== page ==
It is true even for atheists. Existence of man without God is an illusion. No such man actually exists. We cannot define a human being and then, perhaps, add to the definition relation to God or leave the definition unmarred by God and still have a human being. God is not an expensive but unessential extra for man in the way that a climate control system is an add-on for a car. Even entirely secular people are created in God’s image, and it is true even for them that God became one of them. That is what defines atheists and makes them human. All people are in relation to God—positive or negative. As the saying goes: If there is no God, in whom, then, do atheists not believe?

Intrusion of the word about man into the word about God is not only possible and legitimate but, as it turned out, also fruitful. We at once learn that to be human is to be in relation to God—even if this relation is frantically denied from the human side.

I am pretty sure that imago Dei and incarnation are where we should start in current debates about human nature. How many genders are there? Is it OK to be gay? Are men and women fully mutually replaceable? For me as a theologian, such questions are secondary. I do not care about trying to find a place for God in the life of the modern or postmodern man. It is clear to me that the ball is on the human side: How can man find his place in God’s history?

It has been said that the Enlightenment was not so much about reason as about will. And reason was a cover for desire and was used as an instrument to free the will from any external authority and boundaries. By now this Enlightenment project has fully succeeded: man freed himself so much that he lost himself. There are no contours to his being. He is shapeless like amoebae. He lost humanizing boundaries both in his body and in his mind (and will).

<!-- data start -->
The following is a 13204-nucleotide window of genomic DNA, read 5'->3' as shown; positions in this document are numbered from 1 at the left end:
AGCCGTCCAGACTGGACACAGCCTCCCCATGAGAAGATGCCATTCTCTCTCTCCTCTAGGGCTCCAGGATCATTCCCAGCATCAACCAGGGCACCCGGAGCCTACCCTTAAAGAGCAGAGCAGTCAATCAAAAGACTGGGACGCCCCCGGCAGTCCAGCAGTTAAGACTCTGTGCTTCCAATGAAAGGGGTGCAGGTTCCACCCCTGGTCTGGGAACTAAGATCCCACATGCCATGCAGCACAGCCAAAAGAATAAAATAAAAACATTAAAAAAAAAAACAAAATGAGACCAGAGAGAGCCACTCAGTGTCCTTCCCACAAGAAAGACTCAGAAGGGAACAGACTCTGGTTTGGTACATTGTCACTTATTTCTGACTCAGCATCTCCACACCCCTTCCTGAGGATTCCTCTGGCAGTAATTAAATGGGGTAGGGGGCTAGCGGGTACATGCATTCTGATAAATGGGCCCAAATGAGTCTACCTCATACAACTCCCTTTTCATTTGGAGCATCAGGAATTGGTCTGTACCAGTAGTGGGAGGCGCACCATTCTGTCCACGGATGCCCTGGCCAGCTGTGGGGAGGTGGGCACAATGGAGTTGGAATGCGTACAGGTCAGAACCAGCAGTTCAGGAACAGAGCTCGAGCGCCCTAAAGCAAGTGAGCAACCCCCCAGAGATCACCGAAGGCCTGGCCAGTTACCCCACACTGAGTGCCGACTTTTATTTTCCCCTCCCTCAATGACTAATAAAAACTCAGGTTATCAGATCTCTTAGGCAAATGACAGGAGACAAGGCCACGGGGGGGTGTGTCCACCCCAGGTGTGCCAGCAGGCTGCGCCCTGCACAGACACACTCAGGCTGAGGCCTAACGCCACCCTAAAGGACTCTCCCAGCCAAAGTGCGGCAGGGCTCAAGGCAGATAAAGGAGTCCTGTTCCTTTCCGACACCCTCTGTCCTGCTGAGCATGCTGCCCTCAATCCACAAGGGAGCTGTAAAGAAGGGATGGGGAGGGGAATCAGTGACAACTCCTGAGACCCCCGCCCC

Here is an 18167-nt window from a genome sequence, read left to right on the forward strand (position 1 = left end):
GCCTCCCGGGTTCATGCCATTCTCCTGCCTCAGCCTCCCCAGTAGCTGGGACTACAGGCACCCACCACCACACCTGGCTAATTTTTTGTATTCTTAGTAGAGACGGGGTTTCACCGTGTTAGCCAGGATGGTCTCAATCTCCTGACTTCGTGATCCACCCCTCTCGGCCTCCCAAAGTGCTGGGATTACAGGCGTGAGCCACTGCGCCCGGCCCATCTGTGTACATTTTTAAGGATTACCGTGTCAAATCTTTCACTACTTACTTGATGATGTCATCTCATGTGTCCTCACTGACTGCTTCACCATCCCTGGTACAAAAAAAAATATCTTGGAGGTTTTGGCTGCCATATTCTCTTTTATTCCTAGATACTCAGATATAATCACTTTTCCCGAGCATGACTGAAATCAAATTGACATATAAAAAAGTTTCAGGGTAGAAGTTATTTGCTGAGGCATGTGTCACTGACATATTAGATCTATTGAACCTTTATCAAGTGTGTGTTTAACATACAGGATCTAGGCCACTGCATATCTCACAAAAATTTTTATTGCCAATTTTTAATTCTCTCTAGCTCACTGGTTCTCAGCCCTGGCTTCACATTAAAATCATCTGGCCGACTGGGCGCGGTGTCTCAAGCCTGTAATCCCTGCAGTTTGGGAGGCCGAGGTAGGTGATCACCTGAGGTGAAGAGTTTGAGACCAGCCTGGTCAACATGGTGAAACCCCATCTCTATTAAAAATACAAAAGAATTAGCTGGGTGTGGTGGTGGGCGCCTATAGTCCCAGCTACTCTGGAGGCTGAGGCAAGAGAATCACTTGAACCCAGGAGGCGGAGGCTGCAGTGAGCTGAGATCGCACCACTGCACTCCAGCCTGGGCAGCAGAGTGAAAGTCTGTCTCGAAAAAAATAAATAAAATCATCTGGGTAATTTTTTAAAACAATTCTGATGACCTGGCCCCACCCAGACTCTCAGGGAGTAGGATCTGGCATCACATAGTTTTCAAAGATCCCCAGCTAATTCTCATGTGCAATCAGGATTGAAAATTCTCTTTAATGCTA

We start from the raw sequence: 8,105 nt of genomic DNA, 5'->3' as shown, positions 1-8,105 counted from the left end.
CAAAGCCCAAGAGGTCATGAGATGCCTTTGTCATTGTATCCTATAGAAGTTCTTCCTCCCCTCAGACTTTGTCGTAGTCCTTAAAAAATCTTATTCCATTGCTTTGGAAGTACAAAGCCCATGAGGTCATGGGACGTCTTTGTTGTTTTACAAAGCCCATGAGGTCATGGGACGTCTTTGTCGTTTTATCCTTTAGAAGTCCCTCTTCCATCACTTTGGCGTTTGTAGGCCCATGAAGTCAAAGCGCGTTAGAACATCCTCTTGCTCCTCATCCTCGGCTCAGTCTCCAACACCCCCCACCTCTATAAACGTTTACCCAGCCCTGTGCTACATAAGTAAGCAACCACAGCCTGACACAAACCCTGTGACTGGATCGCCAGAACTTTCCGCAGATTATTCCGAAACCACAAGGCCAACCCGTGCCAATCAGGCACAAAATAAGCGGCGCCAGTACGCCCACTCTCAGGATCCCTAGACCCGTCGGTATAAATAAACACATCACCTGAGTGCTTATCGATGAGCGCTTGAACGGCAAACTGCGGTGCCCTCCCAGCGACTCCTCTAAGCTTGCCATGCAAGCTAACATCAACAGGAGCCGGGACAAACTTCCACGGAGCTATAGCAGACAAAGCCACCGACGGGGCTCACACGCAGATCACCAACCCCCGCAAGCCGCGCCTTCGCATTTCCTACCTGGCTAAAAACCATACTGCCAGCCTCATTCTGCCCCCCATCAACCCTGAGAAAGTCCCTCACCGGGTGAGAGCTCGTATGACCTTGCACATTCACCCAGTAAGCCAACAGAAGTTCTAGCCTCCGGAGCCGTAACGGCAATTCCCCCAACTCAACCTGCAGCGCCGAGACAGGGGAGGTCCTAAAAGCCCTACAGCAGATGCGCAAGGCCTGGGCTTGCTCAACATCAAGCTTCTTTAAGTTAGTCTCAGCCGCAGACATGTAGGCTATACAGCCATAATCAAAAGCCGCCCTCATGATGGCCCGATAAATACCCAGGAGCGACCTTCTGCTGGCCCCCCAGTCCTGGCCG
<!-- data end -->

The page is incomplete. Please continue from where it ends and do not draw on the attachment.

What theological anthropology does is bring the boundaries back: to be human is to be in relation to God. The special attitude of God—realized in imago Dei and incarnation—makes humans human. To be human is to be limited by God. Humanity is what God, revealed in redemptive history, thinks and makes humanity to be. Man is not shapeless anymore. He is limited, defined, and outlined by God and God’s attitude toward him.

This starting point—if it is not ruined by moralistic and religious propaganda—potentially is able to undermine the worldview of human absoluteness, shapelessness, and deliberate self-destruction.

Dr. Yaroslav Viazovski is pastor of Evangelical Reformed Presbyterian Church in Minsk, Belarus and author of several books, including Image and Hope.

HT: Tabletalk Magazine